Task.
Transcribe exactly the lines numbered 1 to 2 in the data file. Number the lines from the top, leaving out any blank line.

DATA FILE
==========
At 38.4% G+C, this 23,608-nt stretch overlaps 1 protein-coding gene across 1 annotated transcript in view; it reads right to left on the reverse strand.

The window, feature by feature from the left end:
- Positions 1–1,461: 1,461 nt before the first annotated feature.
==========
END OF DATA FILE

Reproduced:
At 38.4% G+C, this 23,608-nt stretch overlaps 1 protein-coding gene across 1 annotated transcript in view; it reads right to left on the reverse strand.

The window, feature by feature from the left end: